Alec Empire’s second double pack (and 3rd record in all) on the label shows him in a more radical experimental mode than the pleasant Limited Editions, exploring what is his field of choice, noise and breakbeats, along with atmospheric pieces, as well as a couple of tracks that are reminiscent more of early 80’s electronic dance experiments. The true strength of this album however lies where he combines often heavily distorted breaks with dark psychedelic noises, floating over an apocalyptic futurescape where the final conflict between the 21st C rebels and the Imperial Forces is near. Titles like Stahl und Blausäure (Steel and Cyanide), Maschinenvolk, Blutrote Nacht über Berlin, Microchipkinder, Sonyprostitutes etc. conjure up a dark menacing picture of things to come. Sieg über die Mayday HJ (Victory over the Mayday Hitler Youth) is an outspoken provocation towards the german mainsstream techno scene, and closes this immensely inspired and engaging work. A true step forward and one of his most original and engaging works.

Rauschen 8
(Force Inc)

The 8th installment in the series of label compilations with which Force Inc. present the “best of” their recent 12″ releases. This vo-lume collects Love Inc. [Respect, New Jack City Part 1], Ian Pooley [Twin Gods], Ultrahigh [Killerbees of Guatemala], Absolute [Class of 1987], Bizz O.D. [I’m Coming Out of Your Speakers], Mike Ink [Fragile], Black One [Electronic Percussion Part One], Jammin Unit [Drum Unit 1], Cristian Vogel [Sub Aqua (Sativa Mix)], Jaguar [01] and Biochip C. [Zek], and ranges from more commercial Space Disco workouts to harder underground acid tech. So all the family is joined together again, from Walker (as Black One) to Alec Empire (as Jaguar), and you know what to expect, a quality dancefloor compilation from the more accessible end of the spectrum that – at least for me gets better and better in its course and peaks with Biochips track from the ‘Psychoslugs’ ep.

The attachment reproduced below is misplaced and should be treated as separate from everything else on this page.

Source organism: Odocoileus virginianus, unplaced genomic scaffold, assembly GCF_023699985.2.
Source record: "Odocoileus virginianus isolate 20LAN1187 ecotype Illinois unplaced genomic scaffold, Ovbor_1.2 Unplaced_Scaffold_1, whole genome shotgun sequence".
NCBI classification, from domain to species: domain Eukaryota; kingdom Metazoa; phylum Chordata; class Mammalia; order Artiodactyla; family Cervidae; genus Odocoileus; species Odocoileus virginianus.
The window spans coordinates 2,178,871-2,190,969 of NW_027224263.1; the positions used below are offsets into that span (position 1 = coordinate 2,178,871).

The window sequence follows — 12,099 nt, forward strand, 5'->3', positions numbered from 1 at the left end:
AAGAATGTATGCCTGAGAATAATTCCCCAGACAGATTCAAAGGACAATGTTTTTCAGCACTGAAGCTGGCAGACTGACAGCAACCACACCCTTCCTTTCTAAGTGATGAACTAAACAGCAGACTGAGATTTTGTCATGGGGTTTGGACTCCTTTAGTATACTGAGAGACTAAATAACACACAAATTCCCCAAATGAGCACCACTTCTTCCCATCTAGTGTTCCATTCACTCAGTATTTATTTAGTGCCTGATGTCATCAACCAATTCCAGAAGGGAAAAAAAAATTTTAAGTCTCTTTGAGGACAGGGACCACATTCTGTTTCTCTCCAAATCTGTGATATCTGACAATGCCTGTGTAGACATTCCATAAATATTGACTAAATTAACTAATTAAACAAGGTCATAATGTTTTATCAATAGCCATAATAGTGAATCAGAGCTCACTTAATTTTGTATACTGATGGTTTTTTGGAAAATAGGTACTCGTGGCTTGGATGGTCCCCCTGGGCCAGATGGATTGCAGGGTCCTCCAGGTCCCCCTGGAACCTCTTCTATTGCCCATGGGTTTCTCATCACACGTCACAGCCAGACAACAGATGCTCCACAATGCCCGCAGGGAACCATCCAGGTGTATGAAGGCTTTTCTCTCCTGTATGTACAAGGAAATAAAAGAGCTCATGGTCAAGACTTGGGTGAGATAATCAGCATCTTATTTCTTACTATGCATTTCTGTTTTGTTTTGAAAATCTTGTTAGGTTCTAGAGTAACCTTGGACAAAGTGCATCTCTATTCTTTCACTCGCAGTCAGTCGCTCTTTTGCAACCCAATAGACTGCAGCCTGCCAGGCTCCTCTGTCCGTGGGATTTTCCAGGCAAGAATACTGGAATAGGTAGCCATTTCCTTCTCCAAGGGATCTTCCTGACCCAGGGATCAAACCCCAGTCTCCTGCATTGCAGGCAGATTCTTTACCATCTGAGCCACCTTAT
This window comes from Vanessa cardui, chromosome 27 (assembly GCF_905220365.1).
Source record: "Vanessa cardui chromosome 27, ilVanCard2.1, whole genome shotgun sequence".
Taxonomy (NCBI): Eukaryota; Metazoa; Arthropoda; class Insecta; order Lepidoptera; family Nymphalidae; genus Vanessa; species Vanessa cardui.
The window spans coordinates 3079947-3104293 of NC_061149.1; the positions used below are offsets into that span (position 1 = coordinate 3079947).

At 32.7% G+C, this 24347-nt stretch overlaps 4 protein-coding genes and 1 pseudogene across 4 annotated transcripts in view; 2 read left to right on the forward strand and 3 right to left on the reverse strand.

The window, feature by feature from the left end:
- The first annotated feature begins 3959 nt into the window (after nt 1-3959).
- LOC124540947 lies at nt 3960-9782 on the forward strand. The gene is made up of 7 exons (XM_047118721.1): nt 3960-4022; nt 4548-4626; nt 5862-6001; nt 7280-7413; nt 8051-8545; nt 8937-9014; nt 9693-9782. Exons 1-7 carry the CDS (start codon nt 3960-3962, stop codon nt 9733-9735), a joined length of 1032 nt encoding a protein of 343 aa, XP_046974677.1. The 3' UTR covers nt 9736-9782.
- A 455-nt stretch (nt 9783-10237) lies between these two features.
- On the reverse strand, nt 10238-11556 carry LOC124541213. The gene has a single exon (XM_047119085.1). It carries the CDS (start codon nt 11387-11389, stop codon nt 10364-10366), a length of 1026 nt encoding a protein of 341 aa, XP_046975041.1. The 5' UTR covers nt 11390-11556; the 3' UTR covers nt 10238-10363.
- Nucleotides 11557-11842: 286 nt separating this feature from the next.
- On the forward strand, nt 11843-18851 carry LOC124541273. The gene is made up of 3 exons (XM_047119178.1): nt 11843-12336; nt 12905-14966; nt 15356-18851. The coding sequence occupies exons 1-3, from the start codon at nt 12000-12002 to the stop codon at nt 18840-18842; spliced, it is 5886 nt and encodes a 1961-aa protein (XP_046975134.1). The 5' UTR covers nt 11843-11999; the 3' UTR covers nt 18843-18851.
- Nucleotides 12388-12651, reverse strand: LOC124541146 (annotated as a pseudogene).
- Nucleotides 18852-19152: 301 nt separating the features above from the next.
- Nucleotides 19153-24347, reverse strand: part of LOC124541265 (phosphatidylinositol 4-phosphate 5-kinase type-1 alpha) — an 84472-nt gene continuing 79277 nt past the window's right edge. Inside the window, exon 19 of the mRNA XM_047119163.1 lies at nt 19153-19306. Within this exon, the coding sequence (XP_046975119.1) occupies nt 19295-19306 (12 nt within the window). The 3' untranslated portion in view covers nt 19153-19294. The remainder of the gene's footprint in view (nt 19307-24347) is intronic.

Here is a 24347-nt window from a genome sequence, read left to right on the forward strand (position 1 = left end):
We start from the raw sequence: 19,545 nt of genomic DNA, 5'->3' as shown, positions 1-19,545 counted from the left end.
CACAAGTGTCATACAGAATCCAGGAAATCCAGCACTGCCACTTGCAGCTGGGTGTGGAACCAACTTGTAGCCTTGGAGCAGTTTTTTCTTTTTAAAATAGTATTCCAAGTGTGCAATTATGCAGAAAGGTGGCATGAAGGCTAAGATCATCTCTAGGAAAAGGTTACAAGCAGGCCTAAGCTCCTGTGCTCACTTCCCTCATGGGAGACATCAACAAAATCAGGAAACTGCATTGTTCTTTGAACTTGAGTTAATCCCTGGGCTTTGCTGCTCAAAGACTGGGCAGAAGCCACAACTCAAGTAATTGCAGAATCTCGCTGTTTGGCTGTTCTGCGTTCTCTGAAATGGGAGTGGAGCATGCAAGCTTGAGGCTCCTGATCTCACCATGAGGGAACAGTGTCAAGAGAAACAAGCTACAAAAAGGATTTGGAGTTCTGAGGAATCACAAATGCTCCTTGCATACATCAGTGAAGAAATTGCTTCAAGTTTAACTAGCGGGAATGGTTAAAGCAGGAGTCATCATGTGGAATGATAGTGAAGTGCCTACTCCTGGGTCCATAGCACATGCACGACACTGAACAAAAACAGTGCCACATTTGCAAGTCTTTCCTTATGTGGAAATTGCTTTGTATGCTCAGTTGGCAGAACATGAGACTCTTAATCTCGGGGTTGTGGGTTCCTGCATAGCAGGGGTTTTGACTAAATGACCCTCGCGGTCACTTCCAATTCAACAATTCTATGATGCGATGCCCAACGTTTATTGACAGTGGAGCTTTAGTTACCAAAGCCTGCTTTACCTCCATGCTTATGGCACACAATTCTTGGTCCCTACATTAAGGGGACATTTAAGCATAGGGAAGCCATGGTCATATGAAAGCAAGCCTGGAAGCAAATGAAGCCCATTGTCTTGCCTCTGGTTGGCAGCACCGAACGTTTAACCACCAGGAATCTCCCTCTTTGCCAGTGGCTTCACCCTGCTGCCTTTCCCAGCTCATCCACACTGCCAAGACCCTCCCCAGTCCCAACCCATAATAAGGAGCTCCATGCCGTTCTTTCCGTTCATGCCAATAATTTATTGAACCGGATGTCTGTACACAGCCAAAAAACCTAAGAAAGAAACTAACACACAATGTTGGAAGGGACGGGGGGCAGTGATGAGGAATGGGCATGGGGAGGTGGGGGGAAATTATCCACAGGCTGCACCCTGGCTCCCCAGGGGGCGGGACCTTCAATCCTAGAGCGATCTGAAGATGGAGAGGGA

We also included a discography, but for a more comprehensive list with more information, we refer here to discogs.com: Force Inc. Music Works, Force Inc. Limited, Riot Beats, Mille Plateaux